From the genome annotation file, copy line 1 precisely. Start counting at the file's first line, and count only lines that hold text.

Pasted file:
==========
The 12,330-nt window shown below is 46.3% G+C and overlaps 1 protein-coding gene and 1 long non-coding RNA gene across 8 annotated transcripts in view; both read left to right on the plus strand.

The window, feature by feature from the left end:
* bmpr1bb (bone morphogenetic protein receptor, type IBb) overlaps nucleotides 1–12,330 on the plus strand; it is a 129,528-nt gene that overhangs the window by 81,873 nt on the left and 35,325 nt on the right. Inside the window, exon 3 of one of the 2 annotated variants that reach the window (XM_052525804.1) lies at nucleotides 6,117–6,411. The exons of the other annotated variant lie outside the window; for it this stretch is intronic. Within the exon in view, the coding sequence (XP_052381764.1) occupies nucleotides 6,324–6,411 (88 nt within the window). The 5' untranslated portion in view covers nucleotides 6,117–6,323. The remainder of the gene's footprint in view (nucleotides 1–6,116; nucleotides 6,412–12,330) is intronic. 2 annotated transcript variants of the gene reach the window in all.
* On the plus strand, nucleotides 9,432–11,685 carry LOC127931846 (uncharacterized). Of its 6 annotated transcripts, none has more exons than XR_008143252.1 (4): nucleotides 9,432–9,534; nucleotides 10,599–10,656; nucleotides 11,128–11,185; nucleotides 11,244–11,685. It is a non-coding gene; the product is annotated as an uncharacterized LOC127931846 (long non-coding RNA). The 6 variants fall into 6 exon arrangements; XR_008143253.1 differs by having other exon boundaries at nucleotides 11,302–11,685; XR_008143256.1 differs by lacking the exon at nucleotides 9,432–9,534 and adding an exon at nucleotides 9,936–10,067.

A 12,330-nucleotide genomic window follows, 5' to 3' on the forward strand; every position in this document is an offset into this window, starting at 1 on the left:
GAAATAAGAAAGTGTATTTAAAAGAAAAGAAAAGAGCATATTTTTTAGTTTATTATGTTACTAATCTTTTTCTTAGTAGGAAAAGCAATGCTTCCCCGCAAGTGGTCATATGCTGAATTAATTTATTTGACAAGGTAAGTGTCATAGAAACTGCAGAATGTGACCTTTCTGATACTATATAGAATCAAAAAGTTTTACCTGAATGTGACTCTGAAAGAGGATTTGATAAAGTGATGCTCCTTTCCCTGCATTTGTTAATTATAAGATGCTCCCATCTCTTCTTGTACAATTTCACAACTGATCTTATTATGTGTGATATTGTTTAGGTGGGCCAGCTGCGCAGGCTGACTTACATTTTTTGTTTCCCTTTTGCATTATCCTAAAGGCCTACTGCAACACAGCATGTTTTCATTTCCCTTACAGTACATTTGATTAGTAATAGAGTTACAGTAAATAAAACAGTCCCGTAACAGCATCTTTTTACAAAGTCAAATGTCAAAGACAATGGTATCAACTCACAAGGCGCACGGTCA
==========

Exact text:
The 12,330-nt window shown below is 46.3% G+C and overlaps 1 protein-coding gene and 1 long non-coding RNA gene across 8 annotated transcripts in view; both read left to right on the plus strand.